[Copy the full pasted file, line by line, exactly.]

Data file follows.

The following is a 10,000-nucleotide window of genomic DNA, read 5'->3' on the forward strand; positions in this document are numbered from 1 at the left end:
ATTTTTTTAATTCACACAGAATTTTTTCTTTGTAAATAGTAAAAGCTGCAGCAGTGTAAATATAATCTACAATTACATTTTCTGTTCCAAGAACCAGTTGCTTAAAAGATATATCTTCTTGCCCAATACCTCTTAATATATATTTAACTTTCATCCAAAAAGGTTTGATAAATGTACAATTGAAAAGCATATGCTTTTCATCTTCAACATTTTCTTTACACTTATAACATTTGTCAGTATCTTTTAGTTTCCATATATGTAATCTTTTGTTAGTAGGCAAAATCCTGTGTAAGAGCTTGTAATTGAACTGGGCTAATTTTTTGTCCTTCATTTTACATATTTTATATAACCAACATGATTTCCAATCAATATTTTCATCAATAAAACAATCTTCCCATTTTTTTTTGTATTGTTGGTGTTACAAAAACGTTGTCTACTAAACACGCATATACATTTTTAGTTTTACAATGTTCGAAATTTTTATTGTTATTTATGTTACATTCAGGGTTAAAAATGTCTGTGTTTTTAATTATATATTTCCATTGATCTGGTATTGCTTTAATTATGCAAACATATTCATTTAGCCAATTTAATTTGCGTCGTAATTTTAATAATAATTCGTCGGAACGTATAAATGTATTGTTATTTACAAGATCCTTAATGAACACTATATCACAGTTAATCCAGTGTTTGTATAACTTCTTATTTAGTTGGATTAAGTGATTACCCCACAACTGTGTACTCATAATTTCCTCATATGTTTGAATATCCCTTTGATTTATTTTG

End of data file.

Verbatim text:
The following is a 10,000-nucleotide window of genomic DNA, read 5'->3' on the forward strand; positions in this document are numbered from 1 at the left end:
ATTTTTTTAATTCACACAGAATTTTTTCTTTGTAAATAGTAAAAGCTGCAGCAGTGTAAATATAATCTACAATTACATTTTCTGTTCCAAGAACCAGTTGCTTAAAAGATATATCTTCTTGCCCAATACCTCTTAATATATATTTAACTTTCATCCAAAAAGGTTTGATAAATGTACAATTGAAAAGCATATGCTTTTCATCTTCAACATTTTCTTTACACTTATAACATTTGTCAGTATCTTTTAGTTTCCATATATGTAATCTTTTGTTAGTAGGCAAAATCCTGTGTAAGAGCTTGTAATTGAACTGGGCTAATTTTTTGTCCTTCATTTTACATATTTTATATAACCAACATGATTTCCAATCAATATTTTCATCAATAAAACAATCTTCCCATTTTTTTTTGTATTGTTGGTGTTACAAAAACGTTGTCTACTAAACACGCATATACATTTTTAGTTTTACAATGTTCGAAATTTTTATTGTTATTTATGTTACATTCAGGGTTAAAAATGTCTGTGTTTTTAATTATATATTTCCATTGATCTGGTATTGCTTTAATTATGCAAACATATTCATTTAGCCAATTTAATTTGCGTCGTAATTTTAATAATAATTCGTCGGAACGTATAAATGTATTGTTATTTACAAGATCCTTAATGAACACTATATCACAGTTAATCCAGTGTTTGTATAACTTCTTATTTAGTTGGATTAAGTGATTACCCCACAACTGTGTACTCATAATTTCCTCATATGTTTGAATATCCCTTTGATTTATTTTG